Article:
New York Systems

I'm David. I live in Astoria. During the day I work at a startup. Other times I visit bookstores.
This blog is my curio collection, sort of. I'll have a place of my own for essays... someday.

Posts tagged #tech

“Kaspersky Lab announces the discovery of a highly sophisticated malicious program that is actively being used as a cyber weapon attacking entities in several countries. The complexity and functionality of the newly discovered malicious program exceed those of all other cyber menaces known to date. “The malware was discovered by Kaspersky Lab’s experts during an investigation prompted by the International Telecommunication Union (ITU). The malicious program, detected as Worm.Win32.Flame by Kaspersky Lab’s security products, is designed to carry out cyber espionage. It can steal valuable information, including but not limited to computer display contents, information about targeted systems, stored files, contact data and even audio conversations. “The independent research was initiated by ITU and Kaspersky Lab after a series of incidents with another, still unknown, destructive malware program – codenamed Wiper – which deleted data on a number of computers in the Western Asia region. This particular malware is yet to be discovered, but during the analysis of these incidents, Kaspersky Lab’s experts, in coordination with ITU, came across a new type of malware, now known as Flame. Preliminary findings indicate that this malware has been “in the wild” for more than two years – since March 2010. Due to its extreme complexity, plus the targeted nature of the attacks, no security software detected it. “Although the features of Flame differ compared with those of previous notable cyber weapons such as Duqu and Stuxnet, the geography of attacks, use of specific software vulnerabilities, and the fact that only selected computers are being targeted all indicate that Flame belongs to the same category of super-cyberweapons….”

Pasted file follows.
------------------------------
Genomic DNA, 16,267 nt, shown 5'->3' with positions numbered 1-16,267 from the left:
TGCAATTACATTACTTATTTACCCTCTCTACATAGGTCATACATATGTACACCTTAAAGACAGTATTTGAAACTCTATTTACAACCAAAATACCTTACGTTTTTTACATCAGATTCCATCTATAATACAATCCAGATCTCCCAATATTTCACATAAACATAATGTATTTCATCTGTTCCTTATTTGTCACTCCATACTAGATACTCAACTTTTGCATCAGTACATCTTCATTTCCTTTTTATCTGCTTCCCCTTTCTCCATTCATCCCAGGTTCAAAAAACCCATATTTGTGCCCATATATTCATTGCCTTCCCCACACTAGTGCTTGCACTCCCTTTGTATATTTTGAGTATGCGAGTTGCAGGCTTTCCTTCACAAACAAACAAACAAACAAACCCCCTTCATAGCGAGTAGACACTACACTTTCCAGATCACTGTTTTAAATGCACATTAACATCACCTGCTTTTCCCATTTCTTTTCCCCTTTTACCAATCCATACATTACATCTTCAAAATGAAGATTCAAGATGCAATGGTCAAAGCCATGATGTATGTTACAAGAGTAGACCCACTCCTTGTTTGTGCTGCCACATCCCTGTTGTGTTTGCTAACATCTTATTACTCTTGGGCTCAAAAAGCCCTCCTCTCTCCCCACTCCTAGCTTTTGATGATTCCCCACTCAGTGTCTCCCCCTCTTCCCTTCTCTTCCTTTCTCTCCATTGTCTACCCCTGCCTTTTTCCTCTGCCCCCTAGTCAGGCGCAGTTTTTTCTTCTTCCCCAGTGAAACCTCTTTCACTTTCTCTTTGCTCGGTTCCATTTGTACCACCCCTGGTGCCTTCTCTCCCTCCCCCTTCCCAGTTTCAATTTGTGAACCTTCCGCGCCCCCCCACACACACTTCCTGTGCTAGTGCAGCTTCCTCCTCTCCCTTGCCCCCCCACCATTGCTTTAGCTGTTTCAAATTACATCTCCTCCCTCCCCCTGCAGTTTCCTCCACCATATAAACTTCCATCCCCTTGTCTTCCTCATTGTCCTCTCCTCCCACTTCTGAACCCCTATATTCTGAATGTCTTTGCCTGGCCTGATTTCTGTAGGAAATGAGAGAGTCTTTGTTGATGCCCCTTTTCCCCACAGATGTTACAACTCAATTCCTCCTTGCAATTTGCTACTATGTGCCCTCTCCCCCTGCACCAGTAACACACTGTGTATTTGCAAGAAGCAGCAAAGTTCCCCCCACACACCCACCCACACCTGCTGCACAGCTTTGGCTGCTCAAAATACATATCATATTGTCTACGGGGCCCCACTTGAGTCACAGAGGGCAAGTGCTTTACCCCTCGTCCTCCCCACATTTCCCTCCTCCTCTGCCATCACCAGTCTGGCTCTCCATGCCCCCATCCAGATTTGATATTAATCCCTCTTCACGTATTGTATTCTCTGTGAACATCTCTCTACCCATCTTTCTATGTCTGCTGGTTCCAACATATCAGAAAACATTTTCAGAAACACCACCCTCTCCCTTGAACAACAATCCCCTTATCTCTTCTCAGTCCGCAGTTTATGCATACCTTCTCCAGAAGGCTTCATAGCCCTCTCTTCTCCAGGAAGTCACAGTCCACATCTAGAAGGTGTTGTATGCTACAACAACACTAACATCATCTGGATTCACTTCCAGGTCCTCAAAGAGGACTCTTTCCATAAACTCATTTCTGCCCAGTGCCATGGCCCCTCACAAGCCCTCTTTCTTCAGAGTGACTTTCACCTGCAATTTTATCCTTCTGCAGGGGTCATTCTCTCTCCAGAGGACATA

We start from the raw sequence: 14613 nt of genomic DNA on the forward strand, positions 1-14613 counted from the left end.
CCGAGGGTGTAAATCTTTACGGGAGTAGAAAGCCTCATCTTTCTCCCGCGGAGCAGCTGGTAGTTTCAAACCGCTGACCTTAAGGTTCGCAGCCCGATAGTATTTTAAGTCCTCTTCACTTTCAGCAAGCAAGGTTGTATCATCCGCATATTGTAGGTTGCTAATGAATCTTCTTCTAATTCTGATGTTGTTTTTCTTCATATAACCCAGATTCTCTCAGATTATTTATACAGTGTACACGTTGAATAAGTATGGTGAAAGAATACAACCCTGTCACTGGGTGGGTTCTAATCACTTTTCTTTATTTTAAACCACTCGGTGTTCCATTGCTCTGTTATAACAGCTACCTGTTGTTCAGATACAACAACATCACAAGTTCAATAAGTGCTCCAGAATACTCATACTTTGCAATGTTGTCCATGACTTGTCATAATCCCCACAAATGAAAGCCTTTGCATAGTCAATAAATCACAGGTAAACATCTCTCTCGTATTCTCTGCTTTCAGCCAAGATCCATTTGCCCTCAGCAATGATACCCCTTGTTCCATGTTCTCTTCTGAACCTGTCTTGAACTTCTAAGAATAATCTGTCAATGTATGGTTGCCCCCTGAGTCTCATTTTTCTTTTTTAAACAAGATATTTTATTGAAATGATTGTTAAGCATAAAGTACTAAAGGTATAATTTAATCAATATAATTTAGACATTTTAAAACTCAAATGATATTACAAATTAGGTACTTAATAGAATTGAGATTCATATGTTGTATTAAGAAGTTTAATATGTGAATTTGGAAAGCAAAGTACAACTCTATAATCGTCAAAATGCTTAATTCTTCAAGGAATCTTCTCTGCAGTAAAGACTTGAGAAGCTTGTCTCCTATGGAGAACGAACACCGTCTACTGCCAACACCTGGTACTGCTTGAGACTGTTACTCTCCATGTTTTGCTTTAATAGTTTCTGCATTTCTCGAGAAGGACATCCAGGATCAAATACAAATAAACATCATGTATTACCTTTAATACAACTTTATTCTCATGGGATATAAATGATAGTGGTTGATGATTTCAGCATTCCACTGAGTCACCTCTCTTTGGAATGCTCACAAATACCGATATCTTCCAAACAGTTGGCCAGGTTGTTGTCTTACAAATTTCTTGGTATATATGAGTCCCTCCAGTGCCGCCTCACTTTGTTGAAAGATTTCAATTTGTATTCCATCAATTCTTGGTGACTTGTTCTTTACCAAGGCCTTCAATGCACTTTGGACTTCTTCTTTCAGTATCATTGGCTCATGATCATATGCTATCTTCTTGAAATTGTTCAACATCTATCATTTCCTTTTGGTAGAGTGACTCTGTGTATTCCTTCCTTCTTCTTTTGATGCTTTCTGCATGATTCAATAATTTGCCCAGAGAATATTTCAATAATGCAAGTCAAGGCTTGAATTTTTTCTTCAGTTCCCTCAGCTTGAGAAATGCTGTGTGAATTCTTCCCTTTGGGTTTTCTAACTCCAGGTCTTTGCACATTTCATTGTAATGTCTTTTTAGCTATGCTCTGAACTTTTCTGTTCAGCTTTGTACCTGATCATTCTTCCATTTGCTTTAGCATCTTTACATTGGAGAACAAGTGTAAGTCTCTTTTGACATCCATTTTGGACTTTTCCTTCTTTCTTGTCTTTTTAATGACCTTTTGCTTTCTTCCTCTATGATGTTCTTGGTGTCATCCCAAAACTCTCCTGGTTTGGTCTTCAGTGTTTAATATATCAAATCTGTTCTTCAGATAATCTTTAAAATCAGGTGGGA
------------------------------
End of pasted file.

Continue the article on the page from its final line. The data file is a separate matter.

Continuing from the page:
Interesting note that they found this piece of industrial-grade spyware — and that’s what it is, spyware, not “malware” — while looking for something else all the more illusive. Metaphors about the networked computer world being a jungle are becoming less and less metaphorical.

'Flame,' a cyberweapon that makes Stuxnet look cheap | Beyond The Beyond | Wired.com

I’m OK with this.

New Nook Simple Touch with ‘GlowLight’ front-lit screen revealed by store signage | The Verge

A reminder: I know nothing. (Really. They don’t tell us front-line salesmen anything.)

Brilliant!

My god.

Wish mine wasn’t broken. It functions pretty well as a reader, too.

Nook Simple Touch multitouch hack turns e-reader into a monochrome $99 Android tablet | The Verge

laughingsquid:

Giant QR Code on Roof of New Facebook Headquarters

For the next time a giant with an iPhone comes wandering through the neighborhood.

SO I fired up IE9 after Chrome decided that implementing the <blink> tag was beneath it, and lo and behold not only does IE9 also hate classic web standards, but it fails to properly render the neat parts of jwz.org/blog's comment list threading.

Not that anyone reading jwz’s blog is using IE9 if they can help it.

Gliimpse - A new way of previewing HTML and LaTeX (by dragice999, via Coding Horror)

publicradiointernational:

British company Pavegen has developed a new paving tile that captures the energy of footsteps and turns it into electricity.

On a small scale, one day’s worth of foot traffic over a few tiles could power one street light overnight. In another recent field test at a music festival, dancers stomping on a dance floor with Pavegen tiles generated enough energy to recharge their mobile phones.

The company’s first big field test will come this summer at the London Olympics. Pavegen will be installing its system just outside the Westfield Stratford Shopping Center, one of Europe’s biggest and busiest urban shopping malls. The tiles will be placed on one of the main pedestrian thoroughfares leading into nearby London Olympic Park. Depending on the foot traffic, the company hopes its tiles might be able to power the mall’s entire lighting system. More.

(Image: Pavegen)

I think we’re on the verge, right now, of solving the artificial-heart problem for good. All we had to do was get rid of the pulse.